One misconception that still remains, unfortunately, is that the different parts of your body are disconnected. Nothing could be further from the truth because of one very simple common denominator – blood. It flows throughout your entire body, so if there is an issue in one area, it’s never completely isolated. Therefore, your oral hygiene has far greater implications than just the wellness of your mouth, teeth and gums. That explains why gum disease can lead to heart problems, which your dentist in Spring Lake will go more in depth into as you continue reading. He’ll also explain the best ways to prevent serious health issues.
What is Gum Disease?
Gum disease is a condition caused by the advanced growth of bacteria. These critters feed on leftover food particles in your mouth and have a special affinity for sugars. Hiding in dark, tight spaces, they can only be removed by using certain hygiene techniques. If these are not adhered to, though, the bacteria will cause a chain reaction of events, including:
- Gingivitis – At this point, you body is giving you the initial warning signs that something is lurking in the shadows, because you’ll have puffy, swollen gums that easily bleed. The damage is still repairable at this phase.
- Gum Disease (Periodontitis) – If you fail to heed the warning signs, then your condition will advance to actual gum disease, where the damages to the connective fibers and bone that hold your teeth in place will be permanent.
- Advanced Periodontitis – By the time you get here, your oral care has been ignored for quite some time and you’re in danger of loosing your teeth because of the permanent destruction of your stabilizing bone that secures them. Even worse, you are now putting your heart in harm’s way.
How Does Periodontitis Impact Your Heart?
Advanced gum disease involves an acute infection of your gums, and as the blood from that area flows down and throughout the rest of your body, it has to pass through your heart. The main danger is that infection causes inflammation, which in turn leads to a response from your body – one being the formation of arterial plaque. Therefore, the same bacteria-based substance that grows in your mouth and leads to dental maladies, is later produced in your arteries and causes the restriction of oxygen, which can lead to a heart attack.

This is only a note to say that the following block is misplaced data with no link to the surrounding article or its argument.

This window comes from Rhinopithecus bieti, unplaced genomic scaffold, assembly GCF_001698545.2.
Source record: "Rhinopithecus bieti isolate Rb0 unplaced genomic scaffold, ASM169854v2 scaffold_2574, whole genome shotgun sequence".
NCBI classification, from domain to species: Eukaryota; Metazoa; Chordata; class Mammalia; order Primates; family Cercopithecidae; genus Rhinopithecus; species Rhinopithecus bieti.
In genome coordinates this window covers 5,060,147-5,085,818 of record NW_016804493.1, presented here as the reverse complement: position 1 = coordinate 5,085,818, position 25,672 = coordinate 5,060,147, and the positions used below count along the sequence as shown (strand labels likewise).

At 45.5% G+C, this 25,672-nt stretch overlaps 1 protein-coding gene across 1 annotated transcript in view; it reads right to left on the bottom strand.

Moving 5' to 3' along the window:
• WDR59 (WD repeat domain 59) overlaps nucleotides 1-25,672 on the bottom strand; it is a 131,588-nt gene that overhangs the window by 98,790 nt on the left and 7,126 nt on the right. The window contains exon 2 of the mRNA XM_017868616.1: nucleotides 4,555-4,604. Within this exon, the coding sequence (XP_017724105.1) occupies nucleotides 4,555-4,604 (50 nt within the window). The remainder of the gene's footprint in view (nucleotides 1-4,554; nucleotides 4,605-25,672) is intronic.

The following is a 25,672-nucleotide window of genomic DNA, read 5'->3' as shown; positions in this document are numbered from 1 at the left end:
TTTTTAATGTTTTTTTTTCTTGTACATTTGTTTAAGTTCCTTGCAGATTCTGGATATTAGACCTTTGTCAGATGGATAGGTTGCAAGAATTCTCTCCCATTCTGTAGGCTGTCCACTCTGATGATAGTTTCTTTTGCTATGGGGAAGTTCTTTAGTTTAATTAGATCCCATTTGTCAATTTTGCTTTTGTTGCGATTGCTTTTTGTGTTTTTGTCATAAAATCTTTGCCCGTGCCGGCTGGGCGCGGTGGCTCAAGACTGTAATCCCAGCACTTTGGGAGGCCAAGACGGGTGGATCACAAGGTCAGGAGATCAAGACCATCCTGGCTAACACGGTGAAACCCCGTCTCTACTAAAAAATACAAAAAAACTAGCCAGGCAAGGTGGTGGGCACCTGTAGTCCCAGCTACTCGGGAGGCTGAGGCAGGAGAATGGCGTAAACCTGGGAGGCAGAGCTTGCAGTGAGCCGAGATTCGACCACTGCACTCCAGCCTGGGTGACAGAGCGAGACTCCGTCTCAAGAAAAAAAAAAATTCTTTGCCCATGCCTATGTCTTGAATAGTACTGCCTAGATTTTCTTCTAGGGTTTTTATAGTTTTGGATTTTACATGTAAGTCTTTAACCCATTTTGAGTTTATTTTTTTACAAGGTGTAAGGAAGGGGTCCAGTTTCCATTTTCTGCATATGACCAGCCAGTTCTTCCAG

How to Prevent This Problem
One of the main ways to prevent this scenario from advancing to dangerous levels is to practice excellent oral hygiene, which includes brushing and flossing at least twice a day. It is equally important to maintain regular visits with your dentist for cleanings and checkups, where he and the dental hygienist will meticulously examine your entire oral cavity, outer face and neck.
These practices are bedrock principles of preventive dentistry and can save you from a world of woes. So reach out to your local professional today and get the peace of mind of knowing that you’re enhancing your overall wellness by scheduling your first appointment.
About the Author
Providing excellent care to the Wall Township community for over 30 years, Dr. Edward J. Dooley earned his Doctor of Dental Medicine degree from the University of Pennsylvania’s School of Dental Medicine. A member of the American Dental Association and several other professional organizations, Dr. Dooley practices at Dooley Dental and can be reached for more information through his website.